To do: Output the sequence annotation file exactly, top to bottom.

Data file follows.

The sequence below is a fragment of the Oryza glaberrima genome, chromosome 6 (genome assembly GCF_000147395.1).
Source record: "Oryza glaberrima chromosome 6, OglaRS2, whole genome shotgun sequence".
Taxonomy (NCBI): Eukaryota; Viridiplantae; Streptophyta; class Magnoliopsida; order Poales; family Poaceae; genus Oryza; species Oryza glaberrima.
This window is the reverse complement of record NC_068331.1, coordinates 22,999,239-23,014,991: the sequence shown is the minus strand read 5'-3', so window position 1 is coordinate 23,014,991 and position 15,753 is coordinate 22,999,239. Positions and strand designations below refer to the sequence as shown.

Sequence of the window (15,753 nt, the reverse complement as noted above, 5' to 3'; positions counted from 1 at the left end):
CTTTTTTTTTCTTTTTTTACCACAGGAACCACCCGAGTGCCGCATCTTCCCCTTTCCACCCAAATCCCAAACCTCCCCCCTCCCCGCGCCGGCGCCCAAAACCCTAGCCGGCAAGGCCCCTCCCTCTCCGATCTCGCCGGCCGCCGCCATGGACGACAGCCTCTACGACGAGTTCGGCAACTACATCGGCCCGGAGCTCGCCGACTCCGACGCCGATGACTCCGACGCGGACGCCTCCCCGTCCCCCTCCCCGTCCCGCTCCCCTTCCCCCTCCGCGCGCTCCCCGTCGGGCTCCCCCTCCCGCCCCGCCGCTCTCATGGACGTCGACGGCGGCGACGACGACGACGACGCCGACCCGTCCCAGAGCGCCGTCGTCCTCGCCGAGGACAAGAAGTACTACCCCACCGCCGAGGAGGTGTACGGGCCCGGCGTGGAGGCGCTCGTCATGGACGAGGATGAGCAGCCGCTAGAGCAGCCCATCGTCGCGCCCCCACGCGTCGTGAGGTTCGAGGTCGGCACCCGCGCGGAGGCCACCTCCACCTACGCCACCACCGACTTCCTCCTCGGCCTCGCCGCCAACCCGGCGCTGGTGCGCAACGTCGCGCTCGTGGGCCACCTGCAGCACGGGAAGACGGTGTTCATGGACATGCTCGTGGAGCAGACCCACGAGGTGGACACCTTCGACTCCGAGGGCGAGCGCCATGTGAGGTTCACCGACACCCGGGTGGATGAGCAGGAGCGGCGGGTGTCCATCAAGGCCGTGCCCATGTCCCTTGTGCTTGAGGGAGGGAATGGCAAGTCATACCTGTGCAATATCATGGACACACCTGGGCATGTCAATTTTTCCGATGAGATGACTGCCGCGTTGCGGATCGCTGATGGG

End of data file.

The sequence below is a fragment of the Oryza glaberrima genome, chromosome 6 (genome assembly GCF_000147395.1).
Source record: "Oryza glaberrima chromosome 6, OglaRS2, whole genome shotgun sequence".
Taxonomy (NCBI): Eukaryota; Viridiplantae; Streptophyta; class Magnoliopsida; order Poales; family Poaceae; genus Oryza; species Oryza glaberrima.
This window is the reverse complement of record NC_068331.1, coordinates 22,999,239-23,014,991: the sequence shown is the minus strand read 5'-3', so window position 1 is coordinate 23,014,991 and position 15,753 is coordinate 22,999,239. Positions and strand designations below refer to the sequence as shown.

Sequence of the window (15,753 nt, the reverse complement as noted above, 5' to 3'; positions counted from 1 at the left end):
CTTTTTTTTTCTTTTTTTACCACAGGAACCACCCGAGTGCCGCATCTTCCCCTTTCCACCCAAATCCCAAACCTCCCCCCTCCCCGCGCCGGCGCCCAAAACCCTAGCCGGCAAGGCCCCTCCCTCTCCGATCTCGCCGGCCGCCGCCATGGACGACAGCCTCTACGACGAGTTCGGCAACTACATCGGCCCGGAGCTCGCCGACTCCGACGCCGATGACTCCGACGCGGACGCCTCCCCGTCCCCCTCCCCGTCCCGCTCCCCTTCCCCCTCCGCGCGCTCCCCGTCGGGCTCCCCCTCCCGCCCCGCCGCTCTCATGGACGTCGACGGCGGCGACGACGACGACGACGCCGACCCGTCCCAGAGCGCCGTCGTCCTCGCCGAGGACAAGAAGTACTACCCCACCGCCGAGGAGGTGTACGGGCCCGGCGTGGAGGCGCTCGTCATGGACGAGGATGAGCAGCCGCTAGAGCAGCCCATCGTCGCGCCCCCACGCGTCGTGAGGTTCGAGGTCGGCACCCGCGCGGAGGCCACCTCCACCTACGCCACCACCGACTTCCTCCTCGGCCTCGCCGCCAACCCGGCGCTGGTGCGCAACGTCGCGCTCGTGGGCCACCTGCAGCACGGGAAGACGGTGTTCATGGACATGCTCGTGGAGCAGACCCACGAGGTGGACACCTTCGACTCCGAGGGCGAGCGCCATGTGAGGTTCACCGACACCCGGGTGGATGAGCAGGAGCGGCGGGTGTCCATCAAGGCCGTGCCCATGTCCCTTGTGCTTGAGGGAGGGAATGGCAAGTCATACCTGTGCAATATCATGGACACACCTGGGCATGTCAATTTTTCCGATGAGATGACTGCCGCGTTGCGGATCGCTGATGGG